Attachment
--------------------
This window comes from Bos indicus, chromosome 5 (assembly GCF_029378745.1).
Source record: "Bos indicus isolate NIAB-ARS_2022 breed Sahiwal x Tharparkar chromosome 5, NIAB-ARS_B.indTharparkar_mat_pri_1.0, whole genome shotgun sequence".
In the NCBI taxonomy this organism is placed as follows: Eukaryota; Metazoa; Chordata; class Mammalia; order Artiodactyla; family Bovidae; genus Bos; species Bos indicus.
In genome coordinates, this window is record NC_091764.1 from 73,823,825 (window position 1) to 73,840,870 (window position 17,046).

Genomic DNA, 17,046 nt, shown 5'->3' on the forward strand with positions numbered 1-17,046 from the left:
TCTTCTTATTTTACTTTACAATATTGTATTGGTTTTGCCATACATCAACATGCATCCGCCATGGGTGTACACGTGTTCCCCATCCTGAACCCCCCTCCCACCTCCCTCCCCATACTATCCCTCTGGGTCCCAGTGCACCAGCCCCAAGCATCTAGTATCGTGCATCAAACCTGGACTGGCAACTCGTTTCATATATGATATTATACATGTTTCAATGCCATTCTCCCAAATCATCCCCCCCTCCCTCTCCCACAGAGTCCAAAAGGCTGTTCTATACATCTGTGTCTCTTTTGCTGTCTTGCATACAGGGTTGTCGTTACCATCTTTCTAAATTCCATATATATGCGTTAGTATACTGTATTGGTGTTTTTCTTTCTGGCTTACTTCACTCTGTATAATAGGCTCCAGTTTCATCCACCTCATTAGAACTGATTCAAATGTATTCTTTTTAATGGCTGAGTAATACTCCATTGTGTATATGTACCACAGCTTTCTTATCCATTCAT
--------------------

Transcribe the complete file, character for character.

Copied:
This window comes from Bos indicus, chromosome 5 (assembly GCF_029378745.1).
Source record: "Bos indicus isolate NIAB-ARS_2022 breed Sahiwal x Tharparkar chromosome 5, NIAB-ARS_B.indTharparkar_mat_pri_1.0, whole genome shotgun sequence".
In the NCBI taxonomy this organism is placed as follows: Eukaryota; Metazoa; Chordata; class Mammalia; order Artiodactyla; family Bovidae; genus Bos; species Bos indicus.
In genome coordinates, this window is record NC_091764.1 from 73,823,825 (window position 1) to 73,840,870 (window position 17,046).

Genomic DNA, 17,046 nt, shown 5'->3' on the forward strand with positions numbered 1-17,046 from the left:
TCTTCTTATTTTACTTTACAATATTGTATTGGTTTTGCCATACATCAACATGCATCCGCCATGGGTGTACACGTGTTCCCCATCCTGAACCCCCCTCCCACCTCCCTCCCCATACTATCCCTCTGGGTCCCAGTGCACCAGCCCCAAGCATCTAGTATCGTGCATCAAACCTGGACTGGCAACTCGTTTCATATATGATATTATACATGTTTCAATGCCATTCTCCCAAATCATCCCCCCCTCCCTCTCCCACAGAGTCCAAAAGGCTGTTCTATACATCTGTGTCTCTTTTGCTGTCTTGCATACAGGGTTGTCGTTACCATCTTTCTAAATTCCATATATATGCGTTAGTATACTGTATTGGTGTTTTTCTTTCTGGCTTACTTCACTCTGTATAATAGGCTCCAGTTTCATCCACCTCATTAGAACTGATTCAAATGTATTCTTTTTAATGGCTGAGTAATACTCCATTGTGTATATGTACCACAGCTTTCTTATCCATTCAT